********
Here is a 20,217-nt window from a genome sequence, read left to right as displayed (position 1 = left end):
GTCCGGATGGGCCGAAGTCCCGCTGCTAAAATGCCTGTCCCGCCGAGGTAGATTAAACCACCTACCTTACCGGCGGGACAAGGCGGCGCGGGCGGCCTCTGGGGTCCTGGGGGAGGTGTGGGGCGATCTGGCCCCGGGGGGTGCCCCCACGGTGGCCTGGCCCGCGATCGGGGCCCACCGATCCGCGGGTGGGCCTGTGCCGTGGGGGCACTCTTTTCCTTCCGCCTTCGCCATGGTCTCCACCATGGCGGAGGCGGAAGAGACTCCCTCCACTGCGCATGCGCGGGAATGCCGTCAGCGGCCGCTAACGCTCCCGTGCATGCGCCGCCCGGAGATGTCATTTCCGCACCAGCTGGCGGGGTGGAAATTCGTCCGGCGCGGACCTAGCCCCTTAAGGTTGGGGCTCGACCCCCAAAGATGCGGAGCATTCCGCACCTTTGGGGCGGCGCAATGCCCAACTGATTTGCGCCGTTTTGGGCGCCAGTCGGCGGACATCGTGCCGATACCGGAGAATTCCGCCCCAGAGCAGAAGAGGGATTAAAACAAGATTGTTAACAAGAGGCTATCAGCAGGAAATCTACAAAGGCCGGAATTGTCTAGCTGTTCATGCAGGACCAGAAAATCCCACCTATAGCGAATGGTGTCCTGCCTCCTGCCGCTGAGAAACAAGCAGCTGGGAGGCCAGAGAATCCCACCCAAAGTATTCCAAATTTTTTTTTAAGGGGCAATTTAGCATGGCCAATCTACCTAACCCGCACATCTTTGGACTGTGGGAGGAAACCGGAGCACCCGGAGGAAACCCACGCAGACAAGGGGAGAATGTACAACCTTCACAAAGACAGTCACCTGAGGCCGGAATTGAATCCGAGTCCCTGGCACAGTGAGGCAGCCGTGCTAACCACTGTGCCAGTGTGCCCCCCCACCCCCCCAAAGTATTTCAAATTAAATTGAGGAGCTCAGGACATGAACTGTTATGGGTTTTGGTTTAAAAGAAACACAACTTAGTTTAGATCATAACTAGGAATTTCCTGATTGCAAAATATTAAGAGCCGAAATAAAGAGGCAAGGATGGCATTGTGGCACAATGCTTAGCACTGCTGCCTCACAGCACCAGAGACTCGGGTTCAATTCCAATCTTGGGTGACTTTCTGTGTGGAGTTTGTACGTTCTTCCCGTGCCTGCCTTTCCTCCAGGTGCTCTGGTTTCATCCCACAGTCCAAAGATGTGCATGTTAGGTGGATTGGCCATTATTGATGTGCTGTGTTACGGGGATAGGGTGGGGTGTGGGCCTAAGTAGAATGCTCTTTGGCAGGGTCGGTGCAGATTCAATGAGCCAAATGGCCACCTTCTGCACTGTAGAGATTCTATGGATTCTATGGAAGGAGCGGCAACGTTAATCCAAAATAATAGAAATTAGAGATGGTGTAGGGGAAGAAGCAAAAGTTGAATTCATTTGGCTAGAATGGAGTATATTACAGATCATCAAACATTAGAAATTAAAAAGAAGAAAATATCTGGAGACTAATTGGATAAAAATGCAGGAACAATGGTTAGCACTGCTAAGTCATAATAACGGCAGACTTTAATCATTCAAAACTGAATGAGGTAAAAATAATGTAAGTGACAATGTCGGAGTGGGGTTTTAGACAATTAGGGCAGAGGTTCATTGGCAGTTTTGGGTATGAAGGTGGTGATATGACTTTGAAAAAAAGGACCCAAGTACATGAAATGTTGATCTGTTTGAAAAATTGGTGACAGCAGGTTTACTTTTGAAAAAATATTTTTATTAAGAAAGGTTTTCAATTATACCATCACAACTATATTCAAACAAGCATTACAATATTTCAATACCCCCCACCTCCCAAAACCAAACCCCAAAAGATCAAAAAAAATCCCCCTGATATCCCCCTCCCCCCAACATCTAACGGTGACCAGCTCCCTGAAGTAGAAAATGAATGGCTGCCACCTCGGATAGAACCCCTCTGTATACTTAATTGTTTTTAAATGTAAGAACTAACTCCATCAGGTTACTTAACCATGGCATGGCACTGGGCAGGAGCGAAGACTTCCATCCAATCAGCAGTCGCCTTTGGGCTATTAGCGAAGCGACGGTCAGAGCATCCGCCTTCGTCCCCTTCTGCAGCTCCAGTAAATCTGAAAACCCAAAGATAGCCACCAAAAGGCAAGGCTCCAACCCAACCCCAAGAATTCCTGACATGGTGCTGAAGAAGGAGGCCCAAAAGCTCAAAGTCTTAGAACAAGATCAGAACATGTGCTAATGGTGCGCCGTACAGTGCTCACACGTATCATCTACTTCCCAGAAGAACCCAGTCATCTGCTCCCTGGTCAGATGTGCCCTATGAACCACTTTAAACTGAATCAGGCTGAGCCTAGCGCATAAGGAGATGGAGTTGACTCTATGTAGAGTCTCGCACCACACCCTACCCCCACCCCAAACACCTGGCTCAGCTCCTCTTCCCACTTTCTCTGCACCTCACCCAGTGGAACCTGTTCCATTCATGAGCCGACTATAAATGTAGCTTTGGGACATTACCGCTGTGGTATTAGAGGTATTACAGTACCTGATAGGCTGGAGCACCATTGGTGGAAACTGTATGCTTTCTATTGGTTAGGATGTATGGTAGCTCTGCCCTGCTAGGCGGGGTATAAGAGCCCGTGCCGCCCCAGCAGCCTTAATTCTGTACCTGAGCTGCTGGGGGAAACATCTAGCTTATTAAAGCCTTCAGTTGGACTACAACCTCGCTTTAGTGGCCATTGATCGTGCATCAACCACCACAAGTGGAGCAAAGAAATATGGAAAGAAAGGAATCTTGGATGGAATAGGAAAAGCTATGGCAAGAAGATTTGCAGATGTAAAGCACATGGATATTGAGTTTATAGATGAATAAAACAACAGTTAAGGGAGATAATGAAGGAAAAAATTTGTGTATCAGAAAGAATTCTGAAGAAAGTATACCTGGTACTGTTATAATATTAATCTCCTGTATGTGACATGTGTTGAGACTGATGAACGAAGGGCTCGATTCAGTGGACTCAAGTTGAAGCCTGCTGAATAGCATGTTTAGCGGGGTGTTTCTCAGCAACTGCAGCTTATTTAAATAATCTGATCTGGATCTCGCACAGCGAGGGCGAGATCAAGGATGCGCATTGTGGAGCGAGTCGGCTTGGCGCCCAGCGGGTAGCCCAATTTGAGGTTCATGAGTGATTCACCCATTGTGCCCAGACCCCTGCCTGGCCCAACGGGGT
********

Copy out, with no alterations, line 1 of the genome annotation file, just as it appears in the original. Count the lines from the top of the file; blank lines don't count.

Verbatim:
Here is a 20,217-nt window from a genome sequence, read left to right as displayed (position 1 = left end):